Photo by Skydive Danielson

Kwesi Rollins

Enfield, Connecticut
Multiple myeloma at age 38 in 2016

Today: Rollins, a financial analyst, is spending a year trying not to say no to anything. As part of that challenge, he went skydiving for his 40th birthday in September 2017. “It was complete bliss,” he says. “There was not a drop of fear. It was beautiful.” Rollins, wearing green, calls his cancer diagnosis and treatment “humbling beyond belief.” Although he and his wife had separated, she accompanied him to Boston in August 2016 for a stem cell transplant that used his own cells. He has reconnected with his college friends and spends more time with his nieces, nephews and godchildren. “My friends and my family have taught me so much,” he says. “If you look at everything in life as an opportunity, this was an opportunity for me to become a better person and grow.”


Photo by Jonathan Passley

Jonathan Passley

Towson, Maryland
Stage IV gastrointestinal stromal tumor at age 29 in 2016

Today: Passley, shown at an event his company promoted, owns a digital marketing firm. He was diagnosed with cancer and had emergency surgery two months after his wife gave birth to their first child. He tried to treat his cancer with a variety of diets and supplements, but the cancer progressed. He ended up back in the hospital in April 2017, a week after the birth of his second child. He started the targeted therapy Gleevec (imatinib) and “everything started turning around almost instantly,” he says. He launched a YouTube show where he helps small businesses market themselves, and he started a Facebook support group called Christians Battling Cancer. “[I’m] thanking God for the whole journey,” he says.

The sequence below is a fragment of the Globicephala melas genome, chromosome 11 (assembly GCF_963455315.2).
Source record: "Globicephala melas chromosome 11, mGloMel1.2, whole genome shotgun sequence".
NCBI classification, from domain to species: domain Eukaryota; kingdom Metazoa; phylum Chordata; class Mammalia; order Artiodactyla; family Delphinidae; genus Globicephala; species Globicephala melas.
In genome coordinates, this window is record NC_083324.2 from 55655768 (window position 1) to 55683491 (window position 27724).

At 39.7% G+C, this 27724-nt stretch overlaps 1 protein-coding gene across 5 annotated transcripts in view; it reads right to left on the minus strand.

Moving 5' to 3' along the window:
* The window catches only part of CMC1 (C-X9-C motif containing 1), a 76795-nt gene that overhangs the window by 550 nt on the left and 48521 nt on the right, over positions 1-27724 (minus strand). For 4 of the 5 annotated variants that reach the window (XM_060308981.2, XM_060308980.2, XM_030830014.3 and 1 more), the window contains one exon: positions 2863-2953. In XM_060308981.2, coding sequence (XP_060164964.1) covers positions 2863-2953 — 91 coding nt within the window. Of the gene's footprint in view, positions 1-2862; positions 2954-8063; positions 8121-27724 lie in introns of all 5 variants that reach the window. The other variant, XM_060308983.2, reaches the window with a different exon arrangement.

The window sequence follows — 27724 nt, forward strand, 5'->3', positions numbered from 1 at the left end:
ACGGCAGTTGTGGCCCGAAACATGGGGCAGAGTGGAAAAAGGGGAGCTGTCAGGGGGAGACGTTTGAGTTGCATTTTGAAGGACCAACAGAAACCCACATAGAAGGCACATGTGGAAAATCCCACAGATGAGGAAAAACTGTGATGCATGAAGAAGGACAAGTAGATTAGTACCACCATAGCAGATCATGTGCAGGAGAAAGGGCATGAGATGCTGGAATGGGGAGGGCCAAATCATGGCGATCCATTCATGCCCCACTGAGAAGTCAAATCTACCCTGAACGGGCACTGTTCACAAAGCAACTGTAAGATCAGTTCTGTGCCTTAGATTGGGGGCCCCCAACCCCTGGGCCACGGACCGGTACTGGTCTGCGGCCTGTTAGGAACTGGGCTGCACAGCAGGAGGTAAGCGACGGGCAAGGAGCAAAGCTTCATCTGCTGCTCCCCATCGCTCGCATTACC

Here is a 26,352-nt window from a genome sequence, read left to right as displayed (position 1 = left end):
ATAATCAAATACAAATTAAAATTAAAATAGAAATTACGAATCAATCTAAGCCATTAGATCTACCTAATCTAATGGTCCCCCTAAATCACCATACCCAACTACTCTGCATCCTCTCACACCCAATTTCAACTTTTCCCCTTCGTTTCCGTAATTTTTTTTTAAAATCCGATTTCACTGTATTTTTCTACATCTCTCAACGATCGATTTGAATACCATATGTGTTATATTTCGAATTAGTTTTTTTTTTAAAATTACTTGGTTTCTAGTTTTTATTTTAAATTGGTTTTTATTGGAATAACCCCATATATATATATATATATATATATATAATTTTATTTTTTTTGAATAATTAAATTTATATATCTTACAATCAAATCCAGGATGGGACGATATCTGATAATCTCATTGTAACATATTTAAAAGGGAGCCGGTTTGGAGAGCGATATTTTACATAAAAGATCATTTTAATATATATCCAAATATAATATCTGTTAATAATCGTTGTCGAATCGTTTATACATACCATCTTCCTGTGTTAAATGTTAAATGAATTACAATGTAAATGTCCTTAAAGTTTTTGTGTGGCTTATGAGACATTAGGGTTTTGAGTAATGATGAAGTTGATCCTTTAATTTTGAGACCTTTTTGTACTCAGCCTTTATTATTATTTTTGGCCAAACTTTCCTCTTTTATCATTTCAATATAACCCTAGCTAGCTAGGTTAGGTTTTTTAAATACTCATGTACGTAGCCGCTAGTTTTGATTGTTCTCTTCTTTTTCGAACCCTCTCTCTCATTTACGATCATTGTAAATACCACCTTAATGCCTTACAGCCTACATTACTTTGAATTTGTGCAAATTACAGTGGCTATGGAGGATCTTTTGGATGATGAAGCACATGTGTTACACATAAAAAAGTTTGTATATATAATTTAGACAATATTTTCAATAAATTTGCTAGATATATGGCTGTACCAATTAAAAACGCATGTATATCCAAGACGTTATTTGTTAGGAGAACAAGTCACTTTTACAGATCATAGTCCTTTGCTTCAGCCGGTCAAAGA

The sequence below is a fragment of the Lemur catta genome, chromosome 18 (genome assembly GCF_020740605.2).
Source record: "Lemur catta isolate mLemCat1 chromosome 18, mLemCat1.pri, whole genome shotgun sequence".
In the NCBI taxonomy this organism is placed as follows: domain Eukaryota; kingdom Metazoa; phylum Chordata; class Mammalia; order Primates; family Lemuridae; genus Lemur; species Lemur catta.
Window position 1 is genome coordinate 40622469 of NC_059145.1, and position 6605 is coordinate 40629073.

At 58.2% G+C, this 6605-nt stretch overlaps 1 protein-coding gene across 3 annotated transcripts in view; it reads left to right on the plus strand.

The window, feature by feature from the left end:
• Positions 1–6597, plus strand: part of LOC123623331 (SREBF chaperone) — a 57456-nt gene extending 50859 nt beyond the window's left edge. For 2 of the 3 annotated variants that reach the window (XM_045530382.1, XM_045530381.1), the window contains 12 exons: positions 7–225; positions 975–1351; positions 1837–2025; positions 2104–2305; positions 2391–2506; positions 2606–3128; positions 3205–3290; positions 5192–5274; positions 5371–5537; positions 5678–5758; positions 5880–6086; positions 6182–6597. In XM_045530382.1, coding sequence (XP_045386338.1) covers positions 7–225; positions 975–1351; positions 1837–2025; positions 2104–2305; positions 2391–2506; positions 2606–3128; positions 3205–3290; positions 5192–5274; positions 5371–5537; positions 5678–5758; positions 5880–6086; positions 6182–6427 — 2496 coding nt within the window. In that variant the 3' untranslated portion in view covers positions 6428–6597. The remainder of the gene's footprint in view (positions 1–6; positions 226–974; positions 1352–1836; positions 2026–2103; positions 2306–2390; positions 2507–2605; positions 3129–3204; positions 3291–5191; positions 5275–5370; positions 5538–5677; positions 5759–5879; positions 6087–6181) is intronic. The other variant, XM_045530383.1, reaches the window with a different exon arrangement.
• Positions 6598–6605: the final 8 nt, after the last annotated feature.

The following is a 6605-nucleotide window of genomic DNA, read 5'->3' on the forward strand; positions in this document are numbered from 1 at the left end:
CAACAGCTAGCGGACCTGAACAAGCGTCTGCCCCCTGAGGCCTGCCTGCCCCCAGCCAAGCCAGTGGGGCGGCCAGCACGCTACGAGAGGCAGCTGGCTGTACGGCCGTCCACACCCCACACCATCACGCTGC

Photo by Gillian Goodwin

Cameron Moon

Moseley, West Midlands, England
Stage II Hodgkin lymphoma at age 46 in 2016

Today: Moon’s day job is working as an information assistant at a public university library. Since 2010, he has also worked as an actor, playing mostly small roles in films and television series. While undergoing treatment, he wrote his first short film, a “seafaring ghost story” called Sea Wolf. “I’ve always had ideas, but when I was off work with this cancer, I had so much time,” he says. He is shown at left with his costar Panda Marcella Edgecombe-Craig filming his movie on the coast of Wales. “I was always upbeat and positive anyway,” he says, “but I think I have a tendency now to not leave anything until tomorrow if [I] can do it today.”